What advice or words of inspiration would you like to share with someone?

My advice would be to create your own path in life and stay on that path. Sure, people will want to come and walk alongside you which is fine but don’t let anyone or anything veer you off your path. Furthermore, don’t pay attention to someone else’s path because it only leads to something that is not for you. The grass is not always greener on the other side and often people only show you what they want you to see. Stay true to yourself. As for words of inspiration…my motto in life is to “Love, Live and Give”.

What do you want your legacy to be?

I want my legacy to be someone always encouraging and motivating others. “Love, Live and Give”.

She has not authored books as of yet but she has written, directed, and acted in films that have been Official Selections in numerous film festivals around the world. Her first Official Selection came from the Women’s Director International Film Festival, which was extra special as the festival celebrates women filmmakers. Her recent short film titled “2020” is a Winner at Kwanzaa Film Festival in New York City.

What does self care mean to you?

Self-care to me means prayer and meditation. I am a God-fearing woman so taking that moment each morning before doing anything else to thank God for another day and read a scripture in my bible or on my favourite Bible app, is something that I have finally worked into my daily routine. Initially, throughout my daily hustle, I wasn’t taking time to recharge and as I result, I was making poor business decisions. It took a lot of patience to learn meditation, but it has worked wonders for my mental health. I consider myself more of an extroverted personality and 2020 was a rough year for me mentally; I felt like I was lacking structure, and that I was losing myself. Listening to meditation music or words before I go to bed helps to calm be down. Also writing my thoughts in my journal as often as possible. Practice and I promise it will become habit; I cannot stress enough the importance of not taking your mental for granted.

What are the goals you most want to accomplish in your business and personally?

In addition to creating a ground-breaking television series that breaks barriers in diversity and stigmas around mental health, I would like to create a studio that would be a safe space for all artists to come, learn and create their projects and be accessible to everyone regardless of economic status. It would also be a space for Industry experts to come and mentor students and/or lead a workshop. Moreover, I have goals to win awards in writing, directing, acting, filmmaking of course! Who wouldn’t want to win an NAACP Image Award, an Oscar, an Emmy, and Canadian Screen Awards? Personally, I can’t wait to master that balance between striving for my business goals and taking care of my physical and mental health. Lastly, I would love to write and publish a book about my life journey.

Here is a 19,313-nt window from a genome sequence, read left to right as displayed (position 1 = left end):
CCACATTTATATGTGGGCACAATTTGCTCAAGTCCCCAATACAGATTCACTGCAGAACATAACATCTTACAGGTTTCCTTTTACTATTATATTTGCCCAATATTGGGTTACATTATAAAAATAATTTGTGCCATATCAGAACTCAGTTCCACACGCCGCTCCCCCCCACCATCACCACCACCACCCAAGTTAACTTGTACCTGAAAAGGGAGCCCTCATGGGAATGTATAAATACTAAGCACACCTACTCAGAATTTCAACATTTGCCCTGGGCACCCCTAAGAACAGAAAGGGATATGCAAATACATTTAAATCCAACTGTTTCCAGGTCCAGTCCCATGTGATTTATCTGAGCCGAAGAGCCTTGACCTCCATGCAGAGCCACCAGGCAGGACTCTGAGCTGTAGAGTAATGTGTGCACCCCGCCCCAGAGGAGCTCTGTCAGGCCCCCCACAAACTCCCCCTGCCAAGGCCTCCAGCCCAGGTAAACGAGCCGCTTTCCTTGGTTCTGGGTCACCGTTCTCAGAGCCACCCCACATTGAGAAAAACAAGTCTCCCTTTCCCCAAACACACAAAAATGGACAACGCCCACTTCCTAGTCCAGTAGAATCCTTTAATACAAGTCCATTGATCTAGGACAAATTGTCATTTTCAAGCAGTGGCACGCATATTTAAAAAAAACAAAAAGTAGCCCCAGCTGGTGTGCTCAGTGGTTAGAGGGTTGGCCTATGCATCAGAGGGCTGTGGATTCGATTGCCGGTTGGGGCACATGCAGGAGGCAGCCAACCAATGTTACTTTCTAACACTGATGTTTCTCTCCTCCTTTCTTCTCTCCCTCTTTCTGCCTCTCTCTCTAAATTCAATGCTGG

Did you have any life-changing experiences that put you on the path that led you to be doing what you’re doing today? Tell me about them.

A life-changing experience for me was the loss of my dad. He was the one person throughout my life that always told me no matter what, he was proud of me. I needed to hear that. I hold onto that until this day and I still hear his voice in my head saying so. Through him I learned how to fight, I also learned how to put all my trust in God no matter how a situation may turn out. He taught me to realize that each day is a gift; to appreciate having the sun shining on your face and the wind blowing through your hair even though he knew he wasn’t going to be able to experience that on this earth for much longer. Most of all, he taught me that as a woman I deserve nothing less than someone who will treat me with the utmost respect, like the Queen that I am. I learned through my dad’s passing that life is too short. That’s when I started to take my career as and actor and filmmaker to the next level. I am doing what I love to do. I say all this because I believe that although as women, we need to empower each other, it is important that men do their part to respect us and they need to be involved in the women empowerment conversation.

What’s next for you in your business/brand? What can readers look forward to from you?

Look out for my film “2020” continuing to circulate at festivals. I co-wrote the film and I am the lead actor. I feel honoured to be a black female actor and filmmaker. The film connects the two pandemics of 2020…Covid-19 and Racism. All through the eyes of a black psychologist who is forced to confront her own suppressed emotions amid rising tension. It has been getting great reviews thus far! Feel free to follow the film’s journey and find out where it is showing next at our Instagram page @2020motionpicture I would love to hear your thoughts!